And my life went on. And my hearing got worse. I was back in loud bands now. At least now I used those Hi-Fi ear plugs. I knew the stakes. Late last year, I was required to go to a two-day certification at work. If I didn’t pass the test at the end of the class, I wouldn’t be able to do my job. I told the instructor about my hearing loss. I sat in the front but still couldn’t hear. Somehow, I passed. But this terrified me. This is no way to live. Maybe it was time to try again.
About one month ago, I googled “hearing aid reviews”. I came upon a company called Zip Hearing. I did some research and, unbelievably, could not find a single bad review anywhere on the internet. You can almost always find someone that is upset about something for any company. Not for Zip Hearing. They have a 5-star rating at Better Business Bureau.
So, the next day, I put my information into their website. I was called back in about 5 minutes by a guy named Grant. Grant asked me a couple questions and explained to me how it worked. He found an Audiologist near me and gave me her information. He said I could call her to make an appointment and she would take it from there. Grant never tried to sell me anything. There was no pressure. He was patient, friendly and personal. He told me upfront that the appointment with the Audiologist would be $80.00 and (other than the price of the hearing aids obviously) that there would be no fees other than that.
I called the Audiologist and made an appointment. When I met her, she invited me to call her Lauren and asked me all about my hearing loss and what I wanted to accomplish with hearing aids. I took (another) hearing test and failed (again). She looked me in the eye and said that I had moderate to severe hearing loss. No one had ever told me that before in such stark, clinical terms. I think I needed to hear that.
Resound Hearing Aids
She recommended that I go with ReSound hearing aids. The LiNX 3D. I could choose between the “advanced” model and the “premium” model. The price difference between the two models was $1000. That’s a big difference.
Lauren gave me the brochures for ReSound Hearing Aids and told me to give her a call when/if I made my decision. Meanwhile, she billed my insurance company for the appointment and I only ended up being charged around $33 for everything. But I was still torn about which hearing aids to get. $1000 was a big difference between the two models. So, I called Grant back.
Zip Hearing Review
Here is another thing about Zip Hearing. When Grant sends you an email, he has his picture attached to it. So I actually know what he looks like. This was a huge personal and financial decision for me. Having the picture of the person I am dealing with is comforting to me. It’s a small touch, but an important one. Also, when Grant puts a phone number at the bottom of his email, it is actually HIS phone number. If you call it, he will actually answer.
So I talked to Grant. He was super helpful and friendly. Again, he didn’t pressure me to buy anything. After some back and forth, he agreed to reduce the price of the “premium” model. I did A LOT of research online for the ReSound LiNX 3D9 Hearing Aids and I am fairly certain that I got the best price possible. This is especially true because when you buy hearing aids from Zip Hearing, the price includes unlimited appointments with the Audiologist for 45 days to calibrate them and a one-year supply of batteries. They also have an unbelievable and comprehensive lifetime warranty on them.
Still, I was spending a ton of money on something I’ve never even tried out before. Here was the true turning point for me: Zip Hearing has a FREE 45-day trial period. This means, that I can go to the Audiologist, get tested, get fitted, order the hearing aids, go back to the Audiologist to get them calibrated and use them for 45 days. If I didn’t like them and wanted to give them back, I would only be out that $33. There is absolutely no reason not to do this. So I did. I ordered them.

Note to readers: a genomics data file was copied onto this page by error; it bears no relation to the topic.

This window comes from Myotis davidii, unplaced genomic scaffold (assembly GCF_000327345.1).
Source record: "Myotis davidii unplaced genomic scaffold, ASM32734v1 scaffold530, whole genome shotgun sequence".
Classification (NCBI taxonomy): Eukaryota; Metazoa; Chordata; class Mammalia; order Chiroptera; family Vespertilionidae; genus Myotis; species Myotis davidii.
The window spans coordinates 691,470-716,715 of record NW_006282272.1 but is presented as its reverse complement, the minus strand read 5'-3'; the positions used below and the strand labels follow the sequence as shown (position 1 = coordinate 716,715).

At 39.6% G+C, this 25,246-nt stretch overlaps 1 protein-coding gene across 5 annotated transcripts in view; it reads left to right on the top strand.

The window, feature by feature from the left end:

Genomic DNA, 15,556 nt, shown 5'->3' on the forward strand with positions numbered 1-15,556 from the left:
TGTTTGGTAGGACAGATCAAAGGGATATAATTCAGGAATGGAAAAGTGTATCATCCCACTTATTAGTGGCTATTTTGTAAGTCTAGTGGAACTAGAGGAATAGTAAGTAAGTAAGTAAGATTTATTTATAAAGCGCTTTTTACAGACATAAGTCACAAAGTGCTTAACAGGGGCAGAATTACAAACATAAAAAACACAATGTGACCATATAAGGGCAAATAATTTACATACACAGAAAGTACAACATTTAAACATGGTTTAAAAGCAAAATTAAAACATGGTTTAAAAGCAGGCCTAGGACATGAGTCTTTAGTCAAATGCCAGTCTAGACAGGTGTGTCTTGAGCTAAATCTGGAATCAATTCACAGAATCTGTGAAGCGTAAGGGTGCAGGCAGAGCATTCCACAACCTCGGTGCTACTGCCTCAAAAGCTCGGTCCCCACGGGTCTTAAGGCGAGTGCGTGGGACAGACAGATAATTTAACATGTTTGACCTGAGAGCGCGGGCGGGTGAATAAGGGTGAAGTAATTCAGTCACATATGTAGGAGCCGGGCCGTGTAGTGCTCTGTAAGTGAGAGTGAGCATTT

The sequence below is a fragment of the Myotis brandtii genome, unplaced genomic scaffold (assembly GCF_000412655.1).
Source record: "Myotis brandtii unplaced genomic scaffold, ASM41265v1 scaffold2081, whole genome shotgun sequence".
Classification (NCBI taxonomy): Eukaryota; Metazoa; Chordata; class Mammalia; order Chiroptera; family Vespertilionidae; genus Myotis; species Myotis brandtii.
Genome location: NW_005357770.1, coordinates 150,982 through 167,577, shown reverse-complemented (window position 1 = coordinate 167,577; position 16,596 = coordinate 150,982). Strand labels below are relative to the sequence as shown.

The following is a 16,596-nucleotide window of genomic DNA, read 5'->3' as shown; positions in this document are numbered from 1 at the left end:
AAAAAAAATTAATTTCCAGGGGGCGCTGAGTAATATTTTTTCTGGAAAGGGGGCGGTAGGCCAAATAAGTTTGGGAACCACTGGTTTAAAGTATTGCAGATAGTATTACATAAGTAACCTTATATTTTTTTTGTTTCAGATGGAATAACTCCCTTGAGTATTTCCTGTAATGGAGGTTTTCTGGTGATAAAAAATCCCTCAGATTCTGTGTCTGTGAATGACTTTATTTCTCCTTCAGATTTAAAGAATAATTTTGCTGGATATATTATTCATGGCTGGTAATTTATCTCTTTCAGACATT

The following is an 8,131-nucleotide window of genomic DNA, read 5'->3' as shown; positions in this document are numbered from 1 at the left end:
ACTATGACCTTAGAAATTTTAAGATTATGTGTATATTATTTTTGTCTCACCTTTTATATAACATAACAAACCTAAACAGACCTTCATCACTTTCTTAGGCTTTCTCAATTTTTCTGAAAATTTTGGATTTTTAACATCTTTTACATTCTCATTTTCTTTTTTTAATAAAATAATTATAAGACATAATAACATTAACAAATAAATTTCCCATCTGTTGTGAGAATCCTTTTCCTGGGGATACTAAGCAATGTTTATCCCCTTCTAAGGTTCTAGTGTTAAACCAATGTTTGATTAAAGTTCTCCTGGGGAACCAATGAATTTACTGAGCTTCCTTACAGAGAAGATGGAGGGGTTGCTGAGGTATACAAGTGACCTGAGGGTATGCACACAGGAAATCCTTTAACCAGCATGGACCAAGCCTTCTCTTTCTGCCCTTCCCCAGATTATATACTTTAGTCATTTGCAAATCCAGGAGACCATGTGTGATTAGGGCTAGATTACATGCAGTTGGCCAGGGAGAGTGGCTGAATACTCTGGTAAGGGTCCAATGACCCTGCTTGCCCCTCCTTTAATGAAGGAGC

That was 3 weeks ago.
So. How has it gone? It’s gone really well. At first, they were pretty uncomfortable. I am, after all, sticking things pretty deep into my ear canal. They were actually a little painful for a couple days. My ears just weren’t used to having anything in them like that. My body had to get used to it. But I kept them in and I quickly adjusted. Now, just like with anything, I really don’t notice they are in there. I forgot them at home the other day and, just like not having your cell phone, felt a little naked without them.
How are they cosmetically? This was probably my greatest concern. My wife says that she can’t see them when I am wearing them. I’m not sure I totally believe this, but ReSound has done a great job making these as invisible as possible. I’ve worn them to work every day and no one has said anything. I’ve grown my hair out a bit more and they are pretty well hidden.
What about my hearing? It is pretty amazing. It isn’t as dramatic as a “blind man seeing for the first time”. But I am noticing things I didn’t before. I didn’t realize our oven’s timer was a nice little melodic song. I thought was just some random beeps. Things like that. The biggest difference is that at the end of the day, I realize I didn’t ask anyone to repeat themselves. I couldn’t go 10 minutes without doing that before. I went to an HOA meeting the other day in a big library. Everyone was spread out and this would usually have been a nightmare for me. I heard everything.
Yesterday, I taught my daughter to ride her bike. She was afraid and she wanted to tell me what was scaring her. I was able to hear her and was able to comfort her. She got back on the bike and I watched her ride to the end of the cul-de-sac, turn around, and come back to me. Can you even try to put a price on that?
There are still some adjustments. I struggle in restaurants. Just too much noise coming from too many directions. I’ve tried dialing them in but haven’t had much success. A lot of this is me adjusting to the fact that I can hear conversations the next table over when I never could before. I’ll keep working on it. I can always go back to Lauren as well and get her help.
I have about 20 days left on my “free trial”, but I think, finally, I am ready. I am going to keep these hearing aids. They were a lot of money but they are worth it. When I said before that I started figuring out who I wanted to be after college, I don’t think that quest ever really ends. Nor should it. I’ve discovered that my hearing loss and now these hearing aids are simply a part of who I am. It has just taken a while to get here. Sure, I may have missed some things along the way. But not anymore. Not ever again.